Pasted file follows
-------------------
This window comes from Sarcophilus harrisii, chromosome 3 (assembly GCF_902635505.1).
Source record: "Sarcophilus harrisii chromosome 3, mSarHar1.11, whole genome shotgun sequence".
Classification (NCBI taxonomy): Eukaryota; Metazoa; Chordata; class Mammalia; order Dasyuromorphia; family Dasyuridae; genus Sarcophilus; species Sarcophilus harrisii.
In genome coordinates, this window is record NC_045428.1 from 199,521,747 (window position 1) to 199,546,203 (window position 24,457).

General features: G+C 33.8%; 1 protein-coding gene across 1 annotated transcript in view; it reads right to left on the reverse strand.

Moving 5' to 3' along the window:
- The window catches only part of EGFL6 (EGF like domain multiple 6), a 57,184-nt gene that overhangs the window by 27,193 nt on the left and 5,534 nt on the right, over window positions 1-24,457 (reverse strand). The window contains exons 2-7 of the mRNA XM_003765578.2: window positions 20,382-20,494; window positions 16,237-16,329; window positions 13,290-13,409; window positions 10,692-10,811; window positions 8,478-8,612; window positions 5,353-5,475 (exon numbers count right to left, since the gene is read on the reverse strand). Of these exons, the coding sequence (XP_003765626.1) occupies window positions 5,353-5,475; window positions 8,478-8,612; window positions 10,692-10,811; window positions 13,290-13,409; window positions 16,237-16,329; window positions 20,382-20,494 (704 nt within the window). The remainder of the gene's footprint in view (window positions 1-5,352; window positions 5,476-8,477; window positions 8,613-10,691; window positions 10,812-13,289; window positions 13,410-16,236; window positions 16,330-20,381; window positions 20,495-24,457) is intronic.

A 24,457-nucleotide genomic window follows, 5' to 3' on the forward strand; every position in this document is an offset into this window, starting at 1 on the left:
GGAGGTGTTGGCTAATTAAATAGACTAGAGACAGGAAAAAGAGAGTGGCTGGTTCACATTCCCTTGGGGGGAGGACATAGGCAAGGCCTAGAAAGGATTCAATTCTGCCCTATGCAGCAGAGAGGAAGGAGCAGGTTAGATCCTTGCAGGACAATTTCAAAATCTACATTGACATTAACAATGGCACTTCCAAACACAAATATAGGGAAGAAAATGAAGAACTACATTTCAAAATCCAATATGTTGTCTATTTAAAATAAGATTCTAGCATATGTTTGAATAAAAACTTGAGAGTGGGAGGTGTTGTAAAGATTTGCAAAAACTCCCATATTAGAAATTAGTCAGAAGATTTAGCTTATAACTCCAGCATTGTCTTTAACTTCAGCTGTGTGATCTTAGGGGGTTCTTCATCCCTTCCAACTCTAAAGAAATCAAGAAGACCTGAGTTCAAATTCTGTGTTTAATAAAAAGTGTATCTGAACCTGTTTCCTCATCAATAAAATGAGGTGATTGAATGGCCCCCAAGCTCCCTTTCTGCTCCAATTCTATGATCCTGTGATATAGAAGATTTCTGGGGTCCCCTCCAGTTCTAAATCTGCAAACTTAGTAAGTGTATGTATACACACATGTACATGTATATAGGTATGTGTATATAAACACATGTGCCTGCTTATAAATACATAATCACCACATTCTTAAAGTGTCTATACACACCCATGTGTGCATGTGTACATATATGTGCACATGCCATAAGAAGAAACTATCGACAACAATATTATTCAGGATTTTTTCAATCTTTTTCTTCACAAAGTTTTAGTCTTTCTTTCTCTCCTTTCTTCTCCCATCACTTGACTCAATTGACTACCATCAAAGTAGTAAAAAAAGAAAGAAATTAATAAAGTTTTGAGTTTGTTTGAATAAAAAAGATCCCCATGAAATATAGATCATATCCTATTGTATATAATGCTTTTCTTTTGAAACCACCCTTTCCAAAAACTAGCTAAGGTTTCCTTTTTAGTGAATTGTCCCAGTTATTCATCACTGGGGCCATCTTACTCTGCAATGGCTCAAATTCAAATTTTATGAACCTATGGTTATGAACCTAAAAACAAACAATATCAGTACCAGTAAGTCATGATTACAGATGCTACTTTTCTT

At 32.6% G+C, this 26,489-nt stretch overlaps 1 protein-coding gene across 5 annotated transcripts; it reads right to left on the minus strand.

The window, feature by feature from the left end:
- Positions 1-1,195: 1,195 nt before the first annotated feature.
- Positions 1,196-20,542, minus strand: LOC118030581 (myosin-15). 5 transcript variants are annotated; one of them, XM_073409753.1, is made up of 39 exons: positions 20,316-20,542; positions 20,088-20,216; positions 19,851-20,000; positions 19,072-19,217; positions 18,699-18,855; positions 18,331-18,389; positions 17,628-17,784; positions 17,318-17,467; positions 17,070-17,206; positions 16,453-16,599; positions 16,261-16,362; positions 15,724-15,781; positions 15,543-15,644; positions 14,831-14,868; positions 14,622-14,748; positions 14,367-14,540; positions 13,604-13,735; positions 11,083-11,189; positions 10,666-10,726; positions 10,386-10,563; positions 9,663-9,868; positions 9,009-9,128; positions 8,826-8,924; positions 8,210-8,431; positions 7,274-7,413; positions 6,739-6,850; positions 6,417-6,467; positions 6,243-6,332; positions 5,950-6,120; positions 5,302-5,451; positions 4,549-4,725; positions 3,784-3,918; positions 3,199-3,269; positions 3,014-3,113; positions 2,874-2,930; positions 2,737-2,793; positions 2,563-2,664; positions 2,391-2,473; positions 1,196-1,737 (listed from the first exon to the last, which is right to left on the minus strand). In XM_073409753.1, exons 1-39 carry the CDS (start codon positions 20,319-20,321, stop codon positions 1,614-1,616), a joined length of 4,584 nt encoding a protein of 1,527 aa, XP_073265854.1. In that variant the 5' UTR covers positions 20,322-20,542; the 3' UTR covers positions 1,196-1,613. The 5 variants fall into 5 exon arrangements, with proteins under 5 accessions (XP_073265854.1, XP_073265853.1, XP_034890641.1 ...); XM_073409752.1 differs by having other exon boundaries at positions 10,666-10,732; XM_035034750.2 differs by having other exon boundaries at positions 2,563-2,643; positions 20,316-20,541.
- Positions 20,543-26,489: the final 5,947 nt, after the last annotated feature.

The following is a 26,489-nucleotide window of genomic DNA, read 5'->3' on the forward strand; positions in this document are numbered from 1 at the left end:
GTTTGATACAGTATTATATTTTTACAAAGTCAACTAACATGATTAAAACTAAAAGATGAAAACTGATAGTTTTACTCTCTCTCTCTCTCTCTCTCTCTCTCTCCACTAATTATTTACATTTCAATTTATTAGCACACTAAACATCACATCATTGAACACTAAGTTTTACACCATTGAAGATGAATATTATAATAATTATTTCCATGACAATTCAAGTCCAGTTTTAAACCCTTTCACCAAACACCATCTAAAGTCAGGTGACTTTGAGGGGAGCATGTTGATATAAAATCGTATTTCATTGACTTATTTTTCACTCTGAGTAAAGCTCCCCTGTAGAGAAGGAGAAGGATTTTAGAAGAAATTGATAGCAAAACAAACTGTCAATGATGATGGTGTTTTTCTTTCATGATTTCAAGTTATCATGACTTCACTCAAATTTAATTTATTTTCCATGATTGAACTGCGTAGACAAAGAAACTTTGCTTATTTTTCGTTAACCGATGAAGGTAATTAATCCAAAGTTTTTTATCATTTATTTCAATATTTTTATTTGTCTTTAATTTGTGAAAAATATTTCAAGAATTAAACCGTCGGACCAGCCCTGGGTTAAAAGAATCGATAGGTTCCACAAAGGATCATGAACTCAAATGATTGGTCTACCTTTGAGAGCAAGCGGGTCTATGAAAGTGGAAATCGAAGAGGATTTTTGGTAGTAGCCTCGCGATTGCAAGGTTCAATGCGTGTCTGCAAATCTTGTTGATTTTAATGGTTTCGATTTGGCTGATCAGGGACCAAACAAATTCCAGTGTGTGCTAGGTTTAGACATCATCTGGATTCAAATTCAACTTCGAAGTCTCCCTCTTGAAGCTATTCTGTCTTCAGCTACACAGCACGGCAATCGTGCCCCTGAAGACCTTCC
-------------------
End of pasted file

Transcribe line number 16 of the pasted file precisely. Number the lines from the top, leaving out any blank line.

GTTTGATACAGTATTATATTTTTACAAAGTCAACTAACATGATTAAAACTAAAAGATGAAAACTGATAGTTTTACTCTCTCTCTCTCTCTCTCTCTCTCTCTCCACTAATTATTTACATTTCAATTTATTAGCACACTAAACATCACATCATTGAACACTAAGTTTTACACCATTGAAGATGAATATTATAATAATTATTTCCATGACAATTCAAGTCCAGTTTTAAACCCTTTCACCAAACACCATCTAAAGTCAGGTGACTTTGAGGGGAGCATGTTGATATAAAATCGTATTTCATTGACTTATTTTTCACTCTGAGTAAAGCTCCCCTGTAGAGAAGGAGAAGGATTTTAGAAGAAATTGATAGCAAAACAAACTGTCAATGATGATGGTGTTTTTCTTTCATGATTTCAAGTTATCATGACTTCACTCAAATTTAATTTATTTTCCATGATTGAACTGCGTAGACAAAGAAACTTTGCTTATTTTTCGTTAACCGATGAAGGTAATTAATCCAAAGTTTTTTATCATTTATTTCAATATTTTTATTTGTCTTTAATTTGTGAAAAATATTTCAAGAATTAAACCGTCGGACCAGCCCTGGGTTAAAAGAATCGATAGGTTCCACAAAGGATCATGAACTCAAATGATTGGTCTACCTTTGAGAGCAAGCGGGTCTATGAAAGTGGAAATCGAAGAGGATTTTTGGTAGTAGCCTCGCGATTGCAAGGTTCAATGCGTGTCTGCAAATCTTGTTGATTTTAATGGTTTCGATTTGGCTGATCAGGGACCAAACAAATTCCAGTGTGTGCTAGGTTTAGACATCATCTGGATTCAAATTCAACTTCGAAGTCTCCCTCTTGAAGCTATTCTGTCTTCAGCTACACAGCACGGCAATCGTGCCCCTGAAGACCTTCC